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V.Smile Pro hacking

Started by gameblabla, March 28, 2016, 07:28:54 pm

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gameblabla

March 28, 2016, 07:28:54 pm Last Edit: March 28, 2016, 09:06:45 pm by gameblabla
I'm not sure if this is where i should post this... hopefully i'm not wrong :p

Today, i got myself a Pink Vtech V.Smile Pro. (also called V.Flash)
So far, nobody was able (or wanted) to run even something as trivial as a "hello world".

This is what i was able to gather about it :
The V.Smile Pro has an ARM926EJ-S processor clocked at 150Mhz (Same as the TI Nspire !)
and it has 16MB of SDRAM.

The CD drive supports CAV and is able to read CD-R/CD-RW up to 4x speed.
It can play Audio CDs and unlike most video game consoles, it has a headphone plug.
It has no copy protection or encryption but games have to be contained in a Vdisk housing or else the console will not play them.

As for the games, CDoty was able to boot from CD using only the following files (using Jumping Bean as a base) :
Quote+0ID_93120_003
|---0DUMMY50.DAT
+0SYSTEM
|---BOOT.BIN (Removed FA.VFF, because it's included in BOOT.BIN at offset 0xC014)
+MAIN
|---MAIN.VFF (Removed all MJP files)
|---T11.VFF


Each game seems to have a realtime kernel operating system on it.
The OS in question is apparently ┬ÁMORE v4.0 ARM9T yet i can't find any mention of a ARM9T version...

It seems like there is no easy way to run executables on this thing.

I found that someone ported FreeRTOS to an ARM 929EJ-S board.
I built a GCC toolchain (similar to the ndless one) and after compiling it, i got a working binary on qemu.
Who knows, maybe it will work on the real thing...

Anyone interested in hacking this ?
Lots of V.Smile Pro in the wild are gathering dust and they don't cost a lot, so it would be a shame.
That, and i personally want to see pr0n games running on this thing... :p

VDisc analysis
V.Flash Explorations (Cdoty)
Canard PC's review (with some interesting technical details)

DJ Omnimaga

I didn't see that console before. Since it isn't that popular, I wonder if it's open like the 3DO? It would be interesting to see if homebrew is possible on this.

gameblabla

Quote from: DJ Omnimaga on March 28, 2016, 08:05:25 pm
I didn't see that console before. Since it isn't that popular, I wonder if it's open like the 3DO? It would be interesting to see if homebrew is possible on this.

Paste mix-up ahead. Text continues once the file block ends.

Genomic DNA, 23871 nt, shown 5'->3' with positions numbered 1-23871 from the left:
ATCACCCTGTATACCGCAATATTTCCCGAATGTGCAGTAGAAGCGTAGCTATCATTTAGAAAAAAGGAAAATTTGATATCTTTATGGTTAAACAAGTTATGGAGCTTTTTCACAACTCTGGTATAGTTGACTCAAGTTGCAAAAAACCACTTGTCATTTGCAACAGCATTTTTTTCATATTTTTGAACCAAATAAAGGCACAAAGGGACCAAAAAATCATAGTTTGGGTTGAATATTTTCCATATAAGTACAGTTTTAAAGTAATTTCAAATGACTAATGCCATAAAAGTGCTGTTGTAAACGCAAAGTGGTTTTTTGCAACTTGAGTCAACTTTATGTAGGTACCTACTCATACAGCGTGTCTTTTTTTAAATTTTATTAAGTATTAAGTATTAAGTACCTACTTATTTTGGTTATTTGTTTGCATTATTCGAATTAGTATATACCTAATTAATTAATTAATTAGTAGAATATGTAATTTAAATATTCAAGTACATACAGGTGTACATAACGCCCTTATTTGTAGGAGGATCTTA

I'm surprised that you were not able to see it even once, you must not be hanging in toy stores.
They are a lot of V.Smile out there, yet it is little known. (yes this is paradoxal but the same applies to some popular mobile games as well)

Homebrew is, with some effort, very possible.
Unlike the 3DO, which required unlicensed game to be signed, the V.Smile Pro has no encryption or copy protection.
In addition, you can easily see the game's files by simply pop it in your cd drive, it uses a standard ISO layout.
The files also do not need to be set at a certain LBA adress, as if you delete and put it back, the console will still play them.
Any decent hacker should be able to show a hello world on it.
Plus, the V.Smile Pro is not rare unlike the 3DO and you can still get it easily.

The only problem is the unsual binary format, which is, according to MultiMedia Mike, a chunked FourCC format.
It seems that they used GNU AS as the assembler and looking at my Scoobydo CD,
the game was programmed in C++ so they might have compiled their game with GCC.
(Silly devs compiled their game with debug symbols :p)

Lionel told me in IRC that i was not the first to attempt this.
I wish previous attempts were not aborted by lack of interest...

DJ Omnimaga

Quote from: gameblabla on March 28, 2016, 09:03:43 pm
Quote from: DJ Omnimaga on March 28, 2016, 08:05:25 pm
I didn't see that console before. Since it isn't that popular, I wonder if it's open like the 3DO? It would be interesting to see if homebrew is possible on this.

I'm surprised that you were not able to see it even once, you must not be hanging in toy stores.
They are a lot of V.Smile out there, yet it is little known.


The last time I hanged out in toy stores on a regular basis, what we had instead of V.Smile was Sega Pico, various Tiger Handhelds, Master Video Painter, Etch-a-sketch and several kid computers that weren't real computers but that parents bought anyway when they couldn't afford the real deal.   http://cdarchive.ca/Consumers-1996-Annual-Preview.pdf

Now I mostly hang out in actual video game stores, which only carry Nintendo, Sony and Microsoft consoles. Whenever I go in a toy store, it's to check if they have any video game that other stores don't have anymore or looking for LEGO basic set deals.


Anyway the V.Smile is definitively interesting. I guess it's a good move to have a topic about this, in case other people eventually gets interested too. I doubt it in the immediate future, but we never know, but at least info will remain public. :)

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